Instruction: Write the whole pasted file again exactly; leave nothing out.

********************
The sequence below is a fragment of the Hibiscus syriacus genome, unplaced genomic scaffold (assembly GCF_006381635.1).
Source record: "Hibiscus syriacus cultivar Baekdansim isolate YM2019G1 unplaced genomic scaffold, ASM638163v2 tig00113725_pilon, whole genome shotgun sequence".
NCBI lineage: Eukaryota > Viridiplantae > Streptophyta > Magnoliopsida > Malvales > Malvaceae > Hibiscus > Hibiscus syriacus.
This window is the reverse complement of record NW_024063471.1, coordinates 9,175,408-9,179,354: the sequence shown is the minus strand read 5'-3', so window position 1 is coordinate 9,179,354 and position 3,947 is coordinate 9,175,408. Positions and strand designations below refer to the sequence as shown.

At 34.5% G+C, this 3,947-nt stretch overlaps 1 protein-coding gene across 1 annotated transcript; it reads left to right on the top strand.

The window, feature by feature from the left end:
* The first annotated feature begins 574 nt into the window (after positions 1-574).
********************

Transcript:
The sequence below is a fragment of the Hibiscus syriacus genome, unplaced genomic scaffold (assembly GCF_006381635.1).
Source record: "Hibiscus syriacus cultivar Baekdansim isolate YM2019G1 unplaced genomic scaffold, ASM638163v2 tig00113725_pilon, whole genome shotgun sequence".
NCBI lineage: Eukaryota > Viridiplantae > Streptophyta > Magnoliopsida > Malvales > Malvaceae > Hibiscus > Hibiscus syriacus.
This window is the reverse complement of record NW_024063471.1, coordinates 9,175,408-9,179,354: the sequence shown is the minus strand read 5'-3', so window position 1 is coordinate 9,179,354 and position 3,947 is coordinate 9,175,408. Positions and strand designations below refer to the sequence as shown.

At 34.5% G+C, this 3,947-nt stretch overlaps 1 protein-coding gene across 1 annotated transcript; it reads left to right on the top strand.

The window, feature by feature from the left end:
* The first annotated feature begins 574 nt into the window (after positions 1-574).